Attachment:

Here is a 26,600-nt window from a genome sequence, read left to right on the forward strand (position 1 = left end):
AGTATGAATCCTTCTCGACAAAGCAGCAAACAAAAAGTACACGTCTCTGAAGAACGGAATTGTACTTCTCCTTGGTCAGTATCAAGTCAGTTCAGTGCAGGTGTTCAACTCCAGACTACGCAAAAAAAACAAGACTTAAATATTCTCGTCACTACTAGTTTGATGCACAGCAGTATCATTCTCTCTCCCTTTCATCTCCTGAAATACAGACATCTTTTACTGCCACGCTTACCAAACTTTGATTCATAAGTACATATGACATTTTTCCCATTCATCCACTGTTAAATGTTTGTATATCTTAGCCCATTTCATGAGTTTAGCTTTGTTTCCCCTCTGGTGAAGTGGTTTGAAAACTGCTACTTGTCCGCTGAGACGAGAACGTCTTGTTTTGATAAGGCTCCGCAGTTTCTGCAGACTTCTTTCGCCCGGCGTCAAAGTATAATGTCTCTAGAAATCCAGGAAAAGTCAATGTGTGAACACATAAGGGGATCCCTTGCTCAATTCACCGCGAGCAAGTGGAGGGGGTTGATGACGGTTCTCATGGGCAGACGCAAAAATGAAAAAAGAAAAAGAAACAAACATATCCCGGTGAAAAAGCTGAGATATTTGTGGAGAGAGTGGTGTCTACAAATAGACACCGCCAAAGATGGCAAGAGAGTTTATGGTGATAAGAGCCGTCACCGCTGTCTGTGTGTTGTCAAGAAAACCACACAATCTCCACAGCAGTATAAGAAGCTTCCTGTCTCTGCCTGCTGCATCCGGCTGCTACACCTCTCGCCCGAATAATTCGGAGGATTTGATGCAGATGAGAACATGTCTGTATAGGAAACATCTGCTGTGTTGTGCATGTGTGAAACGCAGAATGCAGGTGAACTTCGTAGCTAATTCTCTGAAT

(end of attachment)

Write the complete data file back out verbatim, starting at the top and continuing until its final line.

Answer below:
Here is a 26,600-nt window from a genome sequence, read left to right on the forward strand (position 1 = left end):
AGTATGAATCCTTCTCGACAAAGCAGCAAACAAAAAGTACACGTCTCTGAAGAACGGAATTGTACTTCTCCTTGGTCAGTATCAAGTCAGTTCAGTGCAGGTGTTCAACTCCAGACTACGCAAAAAAAACAAGACTTAAATATTCTCGTCACTACTAGTTTGATGCACAGCAGTATCATTCTCTCTCCCTTTCATCTCCTGAAATACAGACATCTTTTACTGCCACGCTTACCAAACTTTGATTCATAAGTACATATGACATTTTTCCCATTCATCCACTGTTAAATGTTTGTATATCTTAGCCCATTTCATGAGTTTAGCTTTGTTTCCCCTCTGGTGAAGTGGTTTGAAAACTGCTACTTGTCCGCTGAGACGAGAACGTCTTGTTTTGATAAGGCTCCGCAGTTTCTGCAGACTTCTTTCGCCCGGCGTCAAAGTATAATGTCTCTAGAAATCCAGGAAAAGTCAATGTGTGAACACATAAGGGGATCCCTTGCTCAATTCACCGCGAGCAAGTGGAGGGGGTTGATGACGGTTCTCATGGGCAGACGCAAAAATGAAAAAAGAAAAAGAAACAAACATATCCCGGTGAAAAAGCTGAGATATTTGTGGAGAGAGTGGTGTCTACAAATAGACACCGCCAAAGATGGCAAGAGAGTTTATGGTGATAAGAGCCGTCACCGCTGTCTGTGTGTTGTCAAGAAAACCACACAATCTCCACAGCAGTATAAGAAGCTTCCTGTCTCTGCCTGCTGCATCCGGCTGCTACACCTCTCGCCCGAATAATTCGGAGGATTTGATGCAGATGAGAACATGTCTGTATAGGAAACATCTGCTGTGTTGTGCATGTGTGAAACGCAGAATGCAGGTGAACTTCGTAGCTAATTCTCTGAAT